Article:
by Susan Hamilton & r & & r & & lt;span class= "dropcap " & T & lt;/span & he sounds of Frank Sinatra crooning "Young at Heart" greeted us as we entered Milford's Fish House on a sultry summer evening. The tune proved to be apropos.
Though Milford's turned 25 this year, it's still young at heart. The chocolate- and sienna-toned waiting area, dining rooms and bar are vintage '40s. Comfy, stuffed couches provide a place to relax in the waiting area, where fish (not the edible kind) swim in a large tank. Dark leather booths take advantage of windows looking out on the street scene, and a seasoned bar anchors the middle of the first dining room. The walls are sprinkled with historic photos, artwork and memorabilia of bygone days in Spokane.
So much for the historic part of Milford's. The food, on the other hand, is definitely fresh and youthful. Chef and owner Jerry Young features Asian flavors in his fish selections, which are flown in fresh daily. As a reflection of that market freshness, the menu is revised daily.
The evening my family and I dined at Milford's, we decided to share an appetizer. Seafood choices include pan-fried yearling oysters (featured on the Food Network's "Best Of" series) ($10), Penn Cove select "raw" oysters on the half-shell ($12), steamed Puget Sound Manila clams ($10), wok-fired Penn Cove mussels ($9) and Asian shallow-fried calamari filets ($8). Since we wanted to order seafood entrees, we decided to take a detour with the chicken satay ($8).
The presentation was dramatic -- with four skewers of grilled chicken swirling above a bed of rice and small dishes of Asian dipping sauces. The meat was tender and grilled just right. Dipping sauces -- sweet and sour, wasabi with soy, sesame vinaigrette and chile paste -- afforded a nice variety of flavors, although I missed the spicy peanut sauce that usually accompanies satay in its native Indonesia.
Entrees run the gamut from lobster tails ($37-$60) and beefsteak ($20-$30) to rack of lamb ($28) and chicken breast ($19). Fish entrees fill the special sheet. My husband decided to try the Bristol Bay sockeye salmon fillet ($22), while I opted for the Alaskan halibut cheeks ($22). Roasted Boston scrod-style Alaskan true cod fillet ($20), green tea-rubbed black tiger prawns ($21) and seafood Diane Cajun-style saut & eacute; with salmon, halibut, clams, prawns, thresher shark and more ($20) vied for our attention but will have to wait for another visit.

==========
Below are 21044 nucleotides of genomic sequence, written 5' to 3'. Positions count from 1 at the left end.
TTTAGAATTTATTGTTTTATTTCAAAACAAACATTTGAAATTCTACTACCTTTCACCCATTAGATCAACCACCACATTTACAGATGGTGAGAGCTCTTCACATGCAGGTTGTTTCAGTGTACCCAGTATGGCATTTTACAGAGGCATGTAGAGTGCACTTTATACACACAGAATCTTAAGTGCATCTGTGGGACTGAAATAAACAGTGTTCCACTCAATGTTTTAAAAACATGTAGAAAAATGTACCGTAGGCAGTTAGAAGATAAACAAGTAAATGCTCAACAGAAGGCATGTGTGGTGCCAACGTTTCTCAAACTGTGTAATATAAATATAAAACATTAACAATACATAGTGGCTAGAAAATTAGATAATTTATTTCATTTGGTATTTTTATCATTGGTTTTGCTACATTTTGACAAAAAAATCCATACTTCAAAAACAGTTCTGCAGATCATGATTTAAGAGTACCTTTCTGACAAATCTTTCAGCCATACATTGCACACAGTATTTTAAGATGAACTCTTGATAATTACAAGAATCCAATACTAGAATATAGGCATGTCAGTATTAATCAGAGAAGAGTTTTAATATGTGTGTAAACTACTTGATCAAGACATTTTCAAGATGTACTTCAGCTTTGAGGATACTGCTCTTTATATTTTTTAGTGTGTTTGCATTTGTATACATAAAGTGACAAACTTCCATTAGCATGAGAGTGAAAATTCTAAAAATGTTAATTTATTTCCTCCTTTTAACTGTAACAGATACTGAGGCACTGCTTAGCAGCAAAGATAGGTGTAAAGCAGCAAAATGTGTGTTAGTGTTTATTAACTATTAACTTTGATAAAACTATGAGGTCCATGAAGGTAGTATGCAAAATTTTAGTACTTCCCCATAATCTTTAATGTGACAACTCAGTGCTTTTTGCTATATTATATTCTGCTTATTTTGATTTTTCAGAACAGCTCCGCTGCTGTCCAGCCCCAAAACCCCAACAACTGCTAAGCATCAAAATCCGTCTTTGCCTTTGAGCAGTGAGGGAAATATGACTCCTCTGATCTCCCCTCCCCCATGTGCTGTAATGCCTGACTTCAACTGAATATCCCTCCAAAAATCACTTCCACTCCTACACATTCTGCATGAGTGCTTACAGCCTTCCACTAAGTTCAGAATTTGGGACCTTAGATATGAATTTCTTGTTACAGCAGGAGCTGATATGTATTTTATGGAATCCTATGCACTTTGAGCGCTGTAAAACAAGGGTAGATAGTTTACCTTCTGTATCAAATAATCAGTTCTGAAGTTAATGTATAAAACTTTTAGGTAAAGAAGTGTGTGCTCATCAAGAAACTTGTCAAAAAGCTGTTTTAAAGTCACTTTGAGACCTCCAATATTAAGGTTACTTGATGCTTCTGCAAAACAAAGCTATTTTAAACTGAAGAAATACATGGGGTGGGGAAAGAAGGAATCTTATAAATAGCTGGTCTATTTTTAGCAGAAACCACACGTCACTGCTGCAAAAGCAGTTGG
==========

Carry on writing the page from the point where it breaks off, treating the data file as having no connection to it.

My daughter knew just what she wanted -- pasta. Would it be Milford's seafood fettuccine with fresh salmon, clams and more ($20) or the prawn, chicken and mushroom fettuccine ($19)? The prawn/chicken combination won out.
Dinners are accompanied by soup or salad. The Manhattan-style clam chowder is tasty, with smoked salmon and a hint of spice. Green salads are fresh and flavored with sesame vinaigrette, smoky onion ranch or sweet Italian with bleu cheese dressings. Accompanied by freshly baked focaccia bread and olive oil, the soup and salad make a nice interlude in the meal.
There was a bit of a wait for our entrees to arrive, even though Milford's wasn't busy that night. But it was worth the wait. My husband's salmon was grilled Vietnamese-style with fresh lemongrass, chile and lime dressing. Though he isn't a fan of spicy food, the dressing was light enough not to overpower the fish while imparting an unexpected yet complimentary flavor. The salmon was done to perfection yet moist. He enjoyed the accompanying green tea jasmine rice and crunchy green beans, although they were a bit bland. The addition of some soy sauce perked them up considerably.
My halibut cheeks were prepared Asian shallow-fry-style and covered in panko flakes. The same four Asian dipping sauces added myriad flavors to the tender fish. My daughter's pasta was a very successful dish. The Alfredo parmesano Sorrento sauce was light enough not to overtake pieces of chicken, prawns and mushrooms while bathing the fettuccine in a savory, herb-infused dressing.
Desserts at Milford's that evening were variations of its luscious, homemade ice cream in flavors of vanilla custard, strawberry and coffee, as well as chocolate torte, burnt cream, key lime pie and chocolate brownie with chocolate mousse ($4-$6). We decided to split an old-fashioned chocolate sundae and weren't disappointed. The three flavors of ice cream blended well with the rich chocolate sauce and whipped cream.
We'll definitely return to Milford's for the historic ambience, fresh fish with exciting preparations, and excellent service, though we'll be sure to allow ample time to enjoy our meals.
Milford's Fish House, 719 N. Monroe St., is open Tues-Sat 5-10 pm, Sun-Mon 4-9 pm. Call 326-7251.
DINING They're back!
& lt;span class= & quot;dropcap & quot; & "W & lt;/span & e've been homeless since the end of April 2004 and almost a year in construction," says co-owner Steve Hill.
Many have watched the progress at the corner of Main and Washingt